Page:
The Benefits and Downsides of a Roth IRA
The Roth IRA is a retirement savings plan that lets you save money for retirement while also paying tax on the income. You can contribute to a Roth IRA in any amount of your choosing, but there are limits on how much you can contribute each year and those limits change as your income changes.
Why should I open a Roth IRA?
The Roth IRA (individual retirement account) is a savings plan that offers many tax benefits, including tax-free income in retirement.
Contributions to a Roth IRA are made with after-tax dollars, but earnings grow tax-free and can be withdrawn tax-free so long as the account has been open for at least five years (and if it's been at least five years since conversion) and there are no other withdrawals during that time period. Any distributions after age 59 ½ or a minimum of 5 years are also tax-free.
Additional benefits of using a Roth include: no required minimum distributions after age 70 ½ because they aren't taxed during your lifetime like traditional IRAs; no required minimum distributions after death because they can be passed on free of estate taxes; and the ability to pass money down during your lifetime without paying inheritance taxes on it as long as you meet certain criteria.
How do I decide whether a Roth IRA is right for me?
To determine if a Roth IRA is right for you, you should consider your current and future marginal tax rate and eligibility for other types of accounts.
The tax benefits make a Roth IRA a good choice for anyone who thinks their tax rate will be higher in retirement than it is today. Taxes on investment gains, withdrawals and conversions can be reduced by investing in a Roth.
What are the Roth IRA's age restrictions?
Although you can open a Roth IRA at any age, it generally makes sense to do so as early in your career as possible. If you're under 18, you’ll need your parent or guardian to open a custodian account and make contributions on your behalf. The amount you can contribute to a Roth IRA depends on your income and age, plus when you begin taking money out of your account.
- If you are under 50: You can contribute up to $6,500 per year in 2023 (up from $6,000 in 2022).
- If you are over 50: Your maximum annual contribution amount is further increased by an additional $1,000 per year for a total of $7,500 (up from $7,000 in 2022).
- If you're over 70 ½: Once reaching this age threshold must begin taking required minimum distributions (RMDs) from any retirement accounts including IRAs annually beginning April 1st after turning 70 ½.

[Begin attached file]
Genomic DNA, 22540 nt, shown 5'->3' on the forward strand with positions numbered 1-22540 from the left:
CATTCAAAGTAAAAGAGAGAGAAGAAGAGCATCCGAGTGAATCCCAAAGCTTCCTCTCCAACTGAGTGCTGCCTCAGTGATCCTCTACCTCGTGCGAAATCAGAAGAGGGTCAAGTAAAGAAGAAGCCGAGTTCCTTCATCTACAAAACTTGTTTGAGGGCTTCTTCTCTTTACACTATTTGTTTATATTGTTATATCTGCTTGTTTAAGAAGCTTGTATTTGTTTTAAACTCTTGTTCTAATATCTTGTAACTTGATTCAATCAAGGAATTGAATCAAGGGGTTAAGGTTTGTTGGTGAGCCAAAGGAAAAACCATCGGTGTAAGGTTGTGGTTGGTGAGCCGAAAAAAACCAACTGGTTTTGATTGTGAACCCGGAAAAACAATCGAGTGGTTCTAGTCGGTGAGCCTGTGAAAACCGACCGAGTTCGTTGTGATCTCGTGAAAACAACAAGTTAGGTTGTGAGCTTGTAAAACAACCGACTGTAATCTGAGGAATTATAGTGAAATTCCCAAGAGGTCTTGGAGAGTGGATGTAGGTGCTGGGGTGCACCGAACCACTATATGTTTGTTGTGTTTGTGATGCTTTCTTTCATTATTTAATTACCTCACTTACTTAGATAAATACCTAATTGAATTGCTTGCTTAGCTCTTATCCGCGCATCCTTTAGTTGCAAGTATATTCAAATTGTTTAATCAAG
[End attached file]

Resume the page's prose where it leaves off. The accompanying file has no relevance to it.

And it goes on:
What if my income is too high?
If you're not eligible to contribute to a Roth IRA because your income is too high (in 2023 single filers must have an adjusted gross income (AGI) under $153,000; joint filers must have an AGI under $228,000), you may qualify for a backdoor Roth IRA, which lets you contribute aftertax dollars and then convert them to a Roth IRA.
To do this, first open a traditional IRA and fund it with $6,500 (or $7,500 if you are 50 or older). You can make regular contributions until April 15 of the next year. Then convert that account into a Roth IRA using Form 8606. After converting the account into a Roth IRA, it will be subject to taxes on any conversion gains (in addition to gains that are normally taxed when distributions are made).
What are the downsides of a Roth IRA?
Unlike traditional IRAs, your contributions to a Roth are never tax-deductible so you are not able to deduct the contribution from your income. However, this can be seen as an upside because you do not have to pay taxes on the money when you withdraw it during your retirement.
Another downside is that your withdrawals are taxed at ordinary income rates, which can be higher than capital gains rates if you've held investments for more than one year.
The Roth IRA is a great way to boost your retirement savings, especially if you think your tax rate will be higher in retirement than it is today. The amount you can contribute each year depends on your income and age, plus when you begin taking money out of your account. If you're not eligible to contribute to a Roth IRA because your income is too high, consider backdoor Roth IRAs, which let you contribute aftertax dollars and then convert them into a Roth IRA. As long as you follow the rules for withdrawing funds from your account, you won't have to pay taxes on those earnings or contributions when you withdraw them from your Roth IRA. All these features make this type of retirement savings highly attractive.
We can help you decide if a Roth IRA is right for your retirement saving needs. Contact us to get started today or ask questions about this option.